Story/Lore wise though, this event showcases how worthless the city guards are as EVERY ENEMY FACTION (in random groups of three) can get in with ludicrous equipment. At least the rebels and wererats are somewhat believable since they're just looting the place but when giant witches and cyclopses manage to drag huge cauldrons in, or Shadar-kai manage to put large shards of the Deathknell about, or the orcs manage to roll in some CATAPULTS into the town proper... um... Side note, if Elminster is actually in town then none of those things should actually be a problem.

*ahem* I would likely flatten the city if -I- did it, adventurer.
 
Anywho, that aside it's still a fun experience and one with decent rewards. I only hope that this trend continues. Long live Neverwinter! :)

Saturday, 21 June 2014

Today I Smiled: Cover Songs (Reluctant Heroes and Game of Thrones)

Since I'm somewhat musically inclined, I thought I'd share a trio of Youtube clips that brought a smile to my face. Especially the last two which are quite jazzy and contain a bit of improvisation so heads up if that's not your sort of thing.

Mica Caldito - The Reluctant Heroes (Shingeki no Kyojin/Attack on Titan)
Swamp Donkeys - Game of Thrones Theme
Dave Koz - "Smooth" Game of Thrones Theme

Have a great day! :)

Thursday, 19 June 2014

MMOs: Fairer RNG Drops

[Part of my MMO Design Folder]

RNG = the Random Number Generator. It's an old staple of MMOs and one that is often hated when it comes to the chances of getting the item you want from the rare slain monster or hard to reach reward chest. Usually that chance is fixed at a miniscule percentage, encouraging people to try and try and try until they finally burn out or get what they are looking for. I think it can be improved.

One way is what Guildwars 2 and Neverwinter Online do to a certain extent, which is handing out currency items over the course of the adventure or from the target monster/chest itself which can then be used to purchase whatever reward the player was after. On paper this is the best fix, but even on those games they still insist on having some rewards that require pure RNG luck to acquire, which is exponentially made worse when said items can only be "won" within a short period of time. I suppose the argument there is that they don't want "the sword of killing everything in one hit" available to a guy who just killed a gazillion mice underneath the starter tavern for two years. My counter argument is to reward people who stick to your game, regardless of how they want to play!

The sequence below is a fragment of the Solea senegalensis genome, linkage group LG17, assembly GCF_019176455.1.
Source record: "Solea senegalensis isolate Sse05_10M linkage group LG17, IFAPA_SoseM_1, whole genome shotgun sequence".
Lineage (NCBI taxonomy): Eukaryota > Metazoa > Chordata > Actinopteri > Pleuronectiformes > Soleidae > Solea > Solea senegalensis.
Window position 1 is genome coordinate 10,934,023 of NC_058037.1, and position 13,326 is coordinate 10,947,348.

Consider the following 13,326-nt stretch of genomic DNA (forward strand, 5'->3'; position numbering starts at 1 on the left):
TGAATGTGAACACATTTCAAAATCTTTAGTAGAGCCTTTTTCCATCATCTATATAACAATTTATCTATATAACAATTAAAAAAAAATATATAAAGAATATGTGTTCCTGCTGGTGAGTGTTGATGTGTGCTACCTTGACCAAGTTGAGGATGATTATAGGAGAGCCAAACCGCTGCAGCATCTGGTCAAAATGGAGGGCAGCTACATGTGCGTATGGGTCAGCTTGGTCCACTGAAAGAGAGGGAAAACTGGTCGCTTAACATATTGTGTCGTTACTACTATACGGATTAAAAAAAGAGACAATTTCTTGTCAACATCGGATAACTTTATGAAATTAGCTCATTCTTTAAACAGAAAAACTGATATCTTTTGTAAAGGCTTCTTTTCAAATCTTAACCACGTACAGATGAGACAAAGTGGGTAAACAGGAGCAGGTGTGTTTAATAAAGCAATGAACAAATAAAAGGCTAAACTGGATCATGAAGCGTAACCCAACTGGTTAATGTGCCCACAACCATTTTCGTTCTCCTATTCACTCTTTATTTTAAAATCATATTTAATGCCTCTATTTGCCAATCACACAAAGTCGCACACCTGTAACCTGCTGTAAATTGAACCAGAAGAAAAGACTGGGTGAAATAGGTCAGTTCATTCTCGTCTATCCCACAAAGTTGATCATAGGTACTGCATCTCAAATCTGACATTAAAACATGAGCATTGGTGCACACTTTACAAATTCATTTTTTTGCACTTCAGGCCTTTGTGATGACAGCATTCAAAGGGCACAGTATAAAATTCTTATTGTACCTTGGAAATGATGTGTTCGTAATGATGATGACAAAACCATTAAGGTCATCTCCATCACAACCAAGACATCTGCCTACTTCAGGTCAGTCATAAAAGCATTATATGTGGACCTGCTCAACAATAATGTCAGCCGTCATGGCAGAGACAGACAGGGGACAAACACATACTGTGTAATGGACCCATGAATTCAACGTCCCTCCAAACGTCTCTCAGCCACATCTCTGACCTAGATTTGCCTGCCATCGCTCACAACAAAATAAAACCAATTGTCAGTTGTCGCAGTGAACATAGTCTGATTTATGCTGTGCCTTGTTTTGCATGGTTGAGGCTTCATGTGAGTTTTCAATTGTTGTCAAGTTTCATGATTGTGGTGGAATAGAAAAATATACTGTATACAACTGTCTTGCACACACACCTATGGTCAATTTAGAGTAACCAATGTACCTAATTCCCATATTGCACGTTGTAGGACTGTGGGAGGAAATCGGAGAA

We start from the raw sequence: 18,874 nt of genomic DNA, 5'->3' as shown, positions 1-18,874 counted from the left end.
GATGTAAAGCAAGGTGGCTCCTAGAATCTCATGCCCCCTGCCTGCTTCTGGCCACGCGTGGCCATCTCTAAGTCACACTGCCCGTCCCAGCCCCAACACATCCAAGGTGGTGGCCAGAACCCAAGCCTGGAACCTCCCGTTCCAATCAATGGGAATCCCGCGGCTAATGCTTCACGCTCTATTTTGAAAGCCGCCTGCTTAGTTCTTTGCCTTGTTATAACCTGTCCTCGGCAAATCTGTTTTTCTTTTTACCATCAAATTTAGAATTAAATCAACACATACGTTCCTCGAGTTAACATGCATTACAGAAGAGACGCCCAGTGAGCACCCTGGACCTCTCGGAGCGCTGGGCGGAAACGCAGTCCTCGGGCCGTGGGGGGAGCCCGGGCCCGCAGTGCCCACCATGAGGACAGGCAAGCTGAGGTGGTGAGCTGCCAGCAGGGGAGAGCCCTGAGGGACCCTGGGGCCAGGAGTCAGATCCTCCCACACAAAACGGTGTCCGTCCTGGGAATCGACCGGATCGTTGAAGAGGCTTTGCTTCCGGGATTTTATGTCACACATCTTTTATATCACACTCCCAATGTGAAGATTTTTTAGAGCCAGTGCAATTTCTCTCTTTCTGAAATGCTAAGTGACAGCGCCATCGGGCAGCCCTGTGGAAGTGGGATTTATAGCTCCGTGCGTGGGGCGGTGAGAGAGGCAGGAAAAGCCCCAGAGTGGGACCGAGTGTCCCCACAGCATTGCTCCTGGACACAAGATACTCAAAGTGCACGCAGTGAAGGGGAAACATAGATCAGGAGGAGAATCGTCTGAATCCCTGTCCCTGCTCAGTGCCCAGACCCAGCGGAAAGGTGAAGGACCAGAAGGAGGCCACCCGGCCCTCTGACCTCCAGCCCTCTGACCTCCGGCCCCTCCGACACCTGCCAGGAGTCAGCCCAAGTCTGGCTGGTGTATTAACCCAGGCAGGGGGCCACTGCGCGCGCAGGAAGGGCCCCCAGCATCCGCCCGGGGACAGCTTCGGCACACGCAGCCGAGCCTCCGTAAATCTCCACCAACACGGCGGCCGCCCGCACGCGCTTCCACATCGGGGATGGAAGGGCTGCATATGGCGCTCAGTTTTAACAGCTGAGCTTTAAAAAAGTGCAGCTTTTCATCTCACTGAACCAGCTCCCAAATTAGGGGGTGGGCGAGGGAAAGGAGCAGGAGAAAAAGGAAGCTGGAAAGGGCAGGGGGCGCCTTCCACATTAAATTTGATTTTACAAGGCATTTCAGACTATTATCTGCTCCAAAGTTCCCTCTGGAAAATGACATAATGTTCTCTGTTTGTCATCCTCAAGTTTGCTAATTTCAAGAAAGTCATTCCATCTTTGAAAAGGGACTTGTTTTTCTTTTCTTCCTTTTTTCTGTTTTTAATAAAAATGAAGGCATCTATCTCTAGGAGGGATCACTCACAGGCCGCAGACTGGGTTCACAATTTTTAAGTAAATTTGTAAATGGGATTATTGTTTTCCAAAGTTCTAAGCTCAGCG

Anyway, for rewards that remain pure RNG, I propose that developers just whack another variable for each character (and visible to the player), the "reward percentage modifier" or "perseverance" or whatever name suits. Every time they complete a dungeon run, or slay a boss, or complete x number of quests or do -something- in game the modifier grants a bonus to the loot table RNG. Then it will check what level loot the character got. If they got lucky and the loot was of high levels, the modifier is reset to zero. If they got anything below that threshold the modifier increases, which gives them progressively better chances until finally they get a high level drop.

This way the lucky ones will still get their drops early, but those that persevere will also definitely be rewarded instead of "might be rewarded, but usually not". What are your thoughts? Is this a good idea or will it break loot as we know it?

Wednesday, 18 June 2014

Sniper Elite: Nazi Zombie Army

The only good Nazi is an... undead Nazi?
 
I've had this game for awhile now so I'm a little surprised I didn't do a review of it yet. Some of you may recall the annoyances I experienced while trying to play it cooperatively, which killed the game for me. However, I decided to go through it again solo after being uplifted by playing Sniper Elite v2 which obviously eliminated the severe flaw of frequent disconnects and then being unable to reconnect to your friends problem. That said it still crashed out on me twice.